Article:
Data on children’s living arrangements between 1990–2011 came from the American Community Survey, the U.S. Decennial Census, and the Current Population Survey (CPS), depending on the year. These data were downloaded through the Integrated Public Use Microdata Series USA (Ruggles et al., 2010). We relied on constructed variables to describe children’s living arrangements. MOMLOC and POPLOC indicated whether a child’s mother and father resided in the same household, respectively. We classified children into single-parent households if they lived with a mother or a father (either biological or adoptive) but not both. We also included a variable to reflect the percentage of children living with neither parent. Children in all households with two parents (two biological parents, two adoptive parents, one biological parent and a step-parent) served as a combined reference category. We did not distinguish between cases in which children lived with married and unmarried parents in the main analysis, given our focus on the number of parents in the household rather than parents’ marital status. (We considered parents’ marital status in supplementary analyses, however, as described later.) Children were between the ages of 8 and 11 for the analysis of 4th grade achievement and between the ages of 12 and 15 for the analysis of 8th grade achievement.
Although children living with stepparents are of interest, it is not possible to identify all stepparents from the available information (Minnesota Population Center, 2011). As a result, an unknown number of children classified as living with two parents are living with a parent and a stepparent. This ambiguity precluded the use of stepfamilies as a separate analytic category in the main analysis, although we attempted to deal with this issue in supplementary analyses, as noted below. In addition, it is difficult to identify children living with same-sex parents. Although this is a limitation, the percentage of children living with same-sex parents is relatively small and should not distort the results appreciably.
As discussed below, our fixed effects models controlled for all stable state-level variables and period effects that influenced all states similarly. It was necessary, however, to control for variables that might be causes of single parenthood as well as children’s academic achievement to reduce the possibility of observing spurious associations. To control for race-ethnicity, we included the percentage of children in each age group who were Black or Hispanic. To control for parental education, we included three variables: the percentage of mothers (of children in each age group) with high school degrees, with some college or postsecondary education, and with college degrees. The percentage of mothers without high school degrees was omitted because it was perfectly correlated with the sum of the other three variables. Finally, we included the percentage of children living below the federal poverty line. We used these variables as controls because children’s race/ethnicity, parents’ education, and poverty status are related to the likelihood of living with a single parent (Kreider and Elliot, 2009) as well as children’s academic test scores (Cheadle, 2008). All of the variables described in this section were weighted and aggregated to the state level in each year (1990–2011).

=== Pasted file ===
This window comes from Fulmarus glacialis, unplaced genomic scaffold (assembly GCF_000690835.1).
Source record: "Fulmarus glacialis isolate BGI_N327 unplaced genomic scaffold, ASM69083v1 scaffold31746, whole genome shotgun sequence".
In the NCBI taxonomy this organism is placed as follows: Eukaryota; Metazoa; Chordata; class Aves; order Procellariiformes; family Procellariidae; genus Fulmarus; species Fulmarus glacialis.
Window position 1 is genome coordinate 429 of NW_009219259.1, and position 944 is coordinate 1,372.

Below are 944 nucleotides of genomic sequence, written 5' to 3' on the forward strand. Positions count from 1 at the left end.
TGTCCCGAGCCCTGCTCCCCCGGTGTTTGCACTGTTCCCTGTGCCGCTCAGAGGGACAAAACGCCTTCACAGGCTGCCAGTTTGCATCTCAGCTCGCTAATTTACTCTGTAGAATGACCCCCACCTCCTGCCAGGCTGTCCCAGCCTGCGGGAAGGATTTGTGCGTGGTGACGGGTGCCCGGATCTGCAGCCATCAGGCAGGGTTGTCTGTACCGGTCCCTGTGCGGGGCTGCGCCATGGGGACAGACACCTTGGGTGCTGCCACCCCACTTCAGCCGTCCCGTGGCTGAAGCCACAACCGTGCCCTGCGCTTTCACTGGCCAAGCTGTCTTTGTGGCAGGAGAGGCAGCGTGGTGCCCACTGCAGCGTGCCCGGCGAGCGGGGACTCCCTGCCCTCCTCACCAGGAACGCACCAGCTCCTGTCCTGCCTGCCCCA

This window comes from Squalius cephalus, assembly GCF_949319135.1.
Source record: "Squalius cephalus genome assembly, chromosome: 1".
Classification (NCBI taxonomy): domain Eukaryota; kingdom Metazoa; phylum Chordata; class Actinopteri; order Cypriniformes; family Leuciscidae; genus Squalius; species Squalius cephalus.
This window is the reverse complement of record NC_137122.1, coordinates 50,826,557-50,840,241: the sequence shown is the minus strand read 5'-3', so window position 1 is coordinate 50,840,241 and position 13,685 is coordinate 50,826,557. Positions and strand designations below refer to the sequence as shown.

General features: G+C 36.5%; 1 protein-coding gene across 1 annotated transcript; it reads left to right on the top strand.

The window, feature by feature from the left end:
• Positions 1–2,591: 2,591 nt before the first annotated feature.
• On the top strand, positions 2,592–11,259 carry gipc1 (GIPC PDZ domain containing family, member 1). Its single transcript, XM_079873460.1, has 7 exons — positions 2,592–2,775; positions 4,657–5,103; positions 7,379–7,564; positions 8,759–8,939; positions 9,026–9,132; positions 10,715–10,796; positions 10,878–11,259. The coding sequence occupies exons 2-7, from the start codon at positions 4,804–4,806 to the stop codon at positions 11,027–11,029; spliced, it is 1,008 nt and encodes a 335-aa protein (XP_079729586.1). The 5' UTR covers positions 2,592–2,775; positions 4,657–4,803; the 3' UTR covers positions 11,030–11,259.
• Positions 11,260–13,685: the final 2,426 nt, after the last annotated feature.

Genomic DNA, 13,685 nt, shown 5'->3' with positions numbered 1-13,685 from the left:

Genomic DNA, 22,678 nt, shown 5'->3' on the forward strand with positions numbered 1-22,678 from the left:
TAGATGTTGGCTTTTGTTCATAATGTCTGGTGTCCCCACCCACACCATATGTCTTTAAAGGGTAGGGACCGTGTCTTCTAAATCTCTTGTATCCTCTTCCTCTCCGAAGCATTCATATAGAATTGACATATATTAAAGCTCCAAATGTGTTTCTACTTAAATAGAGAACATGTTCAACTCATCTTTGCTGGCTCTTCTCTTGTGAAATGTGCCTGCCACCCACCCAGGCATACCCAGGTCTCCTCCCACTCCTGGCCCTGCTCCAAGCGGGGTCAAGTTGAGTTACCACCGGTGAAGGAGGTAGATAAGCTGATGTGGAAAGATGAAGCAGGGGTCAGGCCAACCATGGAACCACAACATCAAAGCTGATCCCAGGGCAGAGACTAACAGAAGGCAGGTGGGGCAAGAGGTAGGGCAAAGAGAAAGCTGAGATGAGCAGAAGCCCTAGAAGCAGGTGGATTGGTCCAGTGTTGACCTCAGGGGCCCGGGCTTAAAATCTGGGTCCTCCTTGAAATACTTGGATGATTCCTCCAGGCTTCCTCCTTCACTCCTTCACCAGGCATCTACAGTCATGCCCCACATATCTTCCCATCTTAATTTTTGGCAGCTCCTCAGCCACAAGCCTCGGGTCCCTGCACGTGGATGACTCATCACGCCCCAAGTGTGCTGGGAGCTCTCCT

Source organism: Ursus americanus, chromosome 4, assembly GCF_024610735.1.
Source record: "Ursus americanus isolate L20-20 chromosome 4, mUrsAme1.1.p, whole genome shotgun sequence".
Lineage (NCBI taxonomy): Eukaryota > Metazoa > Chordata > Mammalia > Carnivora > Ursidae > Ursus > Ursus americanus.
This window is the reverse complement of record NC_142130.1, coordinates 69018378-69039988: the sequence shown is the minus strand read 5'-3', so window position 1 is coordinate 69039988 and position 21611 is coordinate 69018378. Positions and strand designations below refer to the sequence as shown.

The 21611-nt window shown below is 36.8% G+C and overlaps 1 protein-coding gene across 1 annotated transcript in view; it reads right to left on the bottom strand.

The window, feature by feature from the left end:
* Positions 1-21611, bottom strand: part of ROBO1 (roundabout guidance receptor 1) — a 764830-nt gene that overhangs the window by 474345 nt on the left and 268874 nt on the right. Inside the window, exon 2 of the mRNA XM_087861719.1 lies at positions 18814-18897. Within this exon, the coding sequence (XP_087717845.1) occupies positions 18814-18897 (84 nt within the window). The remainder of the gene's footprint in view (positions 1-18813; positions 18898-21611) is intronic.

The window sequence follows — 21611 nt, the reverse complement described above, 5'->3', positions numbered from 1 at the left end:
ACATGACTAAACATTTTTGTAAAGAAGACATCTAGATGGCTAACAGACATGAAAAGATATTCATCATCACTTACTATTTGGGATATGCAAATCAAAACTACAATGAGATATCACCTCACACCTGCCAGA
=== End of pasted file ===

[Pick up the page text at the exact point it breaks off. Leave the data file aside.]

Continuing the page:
4.2. Student Achievement Variables
The NAEP surveys were congressionally mandated to track the academic skills of students over time, with the first national assessment occurring in 1969. The implementation of the No Child Left Behind Act of 2001 increased the importance of the NAEP by requiring states to participate in biennial mathematics and reading assessments (National Center for Educational Statistics, 2009).
The NAEP uses a multi-stage sampling method to select students for assessment. All eligible schools within a state are grouped according to location, racial/ethnic composition, and student achievement to ensure an accurate representation of the student population. Within these groups, selected schools are assigned weights based on the school population relative to the state’s student population for that grade, with larger schools receiving larger weights. Within sampled schools, students in the target grades were randomly selected and then randomly assigned to a single subject area in which they were tested (Allen et al. 2001). Approximately 3000 students per subject and per grade are assessed in each state, though this varies somewhat by state size.
The National Assessment Governing Board oversees the construction of questions with input from teachers, researchers, measurement experts, policymakers and the general public.
A great deal of attention is paid to ensure that tests are comparable between states and across time. To ensure comparability across states, for example, the same set of test booklets is used across the nation. Assessments are generally consistent from year to year and any changes are carefully documented and investigated. In 2004, for example, accommodations were allowed for children with disabilities and limited English language abilities. Although national estimates include both public and private schools, the state level data (used in the current analysis) includes test scores from public schools only. (Enrollment in private schools declined slightly since the mid 1990s, from 11.7% to 10% of all children [National Center for Education Statistics, 2013]. This trend should not have major implications for our analysis.)